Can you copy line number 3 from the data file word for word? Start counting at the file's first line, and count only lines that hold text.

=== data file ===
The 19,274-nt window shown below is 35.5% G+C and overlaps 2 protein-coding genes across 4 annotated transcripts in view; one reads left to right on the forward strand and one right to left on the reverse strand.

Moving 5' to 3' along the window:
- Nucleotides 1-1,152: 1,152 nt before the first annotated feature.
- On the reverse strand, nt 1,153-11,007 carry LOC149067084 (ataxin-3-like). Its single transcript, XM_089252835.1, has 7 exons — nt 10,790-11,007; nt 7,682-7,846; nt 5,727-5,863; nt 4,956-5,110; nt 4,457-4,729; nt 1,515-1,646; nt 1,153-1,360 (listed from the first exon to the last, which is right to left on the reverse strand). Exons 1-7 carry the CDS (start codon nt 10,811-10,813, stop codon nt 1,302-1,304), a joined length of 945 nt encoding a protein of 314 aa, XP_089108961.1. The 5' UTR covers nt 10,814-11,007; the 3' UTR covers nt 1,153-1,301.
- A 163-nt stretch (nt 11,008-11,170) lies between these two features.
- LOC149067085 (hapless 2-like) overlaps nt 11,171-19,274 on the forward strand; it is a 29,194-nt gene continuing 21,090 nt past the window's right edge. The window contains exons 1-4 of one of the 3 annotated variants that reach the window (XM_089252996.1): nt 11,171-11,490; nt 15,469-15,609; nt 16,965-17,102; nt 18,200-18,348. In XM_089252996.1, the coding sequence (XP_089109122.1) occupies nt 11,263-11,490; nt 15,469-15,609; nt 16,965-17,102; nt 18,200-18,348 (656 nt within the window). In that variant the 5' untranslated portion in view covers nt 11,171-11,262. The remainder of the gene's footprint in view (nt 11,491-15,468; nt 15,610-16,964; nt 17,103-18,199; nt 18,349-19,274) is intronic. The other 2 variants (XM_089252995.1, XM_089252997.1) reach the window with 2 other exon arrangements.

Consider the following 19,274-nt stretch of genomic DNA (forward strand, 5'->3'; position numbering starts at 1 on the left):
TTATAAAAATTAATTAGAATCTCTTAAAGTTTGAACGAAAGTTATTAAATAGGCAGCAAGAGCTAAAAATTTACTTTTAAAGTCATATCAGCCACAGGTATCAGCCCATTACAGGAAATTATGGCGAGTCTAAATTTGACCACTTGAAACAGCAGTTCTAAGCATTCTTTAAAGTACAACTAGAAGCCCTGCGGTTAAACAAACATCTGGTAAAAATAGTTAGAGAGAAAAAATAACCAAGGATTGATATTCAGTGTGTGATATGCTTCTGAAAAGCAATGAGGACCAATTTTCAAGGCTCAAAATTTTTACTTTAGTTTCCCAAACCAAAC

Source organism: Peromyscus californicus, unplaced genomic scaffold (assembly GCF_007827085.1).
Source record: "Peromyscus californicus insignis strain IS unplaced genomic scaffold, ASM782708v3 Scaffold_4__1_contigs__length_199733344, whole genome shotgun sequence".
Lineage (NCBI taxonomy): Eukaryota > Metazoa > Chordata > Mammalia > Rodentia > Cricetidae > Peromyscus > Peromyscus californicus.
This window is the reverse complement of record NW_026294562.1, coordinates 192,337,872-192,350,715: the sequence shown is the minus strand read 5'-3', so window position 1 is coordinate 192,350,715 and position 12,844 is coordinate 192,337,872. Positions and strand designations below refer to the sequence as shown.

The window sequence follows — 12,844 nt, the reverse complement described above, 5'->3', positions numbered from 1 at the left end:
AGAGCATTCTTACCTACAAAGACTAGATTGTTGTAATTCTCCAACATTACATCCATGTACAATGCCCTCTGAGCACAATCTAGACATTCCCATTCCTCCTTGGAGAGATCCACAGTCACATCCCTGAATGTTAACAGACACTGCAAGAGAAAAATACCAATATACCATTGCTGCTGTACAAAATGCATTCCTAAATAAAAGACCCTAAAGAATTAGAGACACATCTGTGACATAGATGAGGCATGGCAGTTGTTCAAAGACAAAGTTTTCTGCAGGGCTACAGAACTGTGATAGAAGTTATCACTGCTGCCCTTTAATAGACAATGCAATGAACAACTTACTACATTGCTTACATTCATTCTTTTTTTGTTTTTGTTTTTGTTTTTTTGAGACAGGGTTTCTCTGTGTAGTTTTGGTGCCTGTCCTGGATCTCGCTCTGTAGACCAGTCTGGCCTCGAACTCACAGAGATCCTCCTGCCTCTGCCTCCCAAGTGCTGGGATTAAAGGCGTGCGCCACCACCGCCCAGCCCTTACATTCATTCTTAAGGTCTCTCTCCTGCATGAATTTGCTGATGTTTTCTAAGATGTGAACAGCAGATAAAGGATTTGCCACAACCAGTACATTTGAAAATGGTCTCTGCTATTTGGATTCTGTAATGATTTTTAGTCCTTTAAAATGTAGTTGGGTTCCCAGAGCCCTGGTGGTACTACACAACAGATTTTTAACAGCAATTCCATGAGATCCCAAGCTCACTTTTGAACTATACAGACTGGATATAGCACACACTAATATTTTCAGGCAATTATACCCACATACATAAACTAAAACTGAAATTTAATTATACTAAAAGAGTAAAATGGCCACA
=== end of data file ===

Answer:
- Nucleotides 1-1,152: 1,152 nt before the first annotated feature.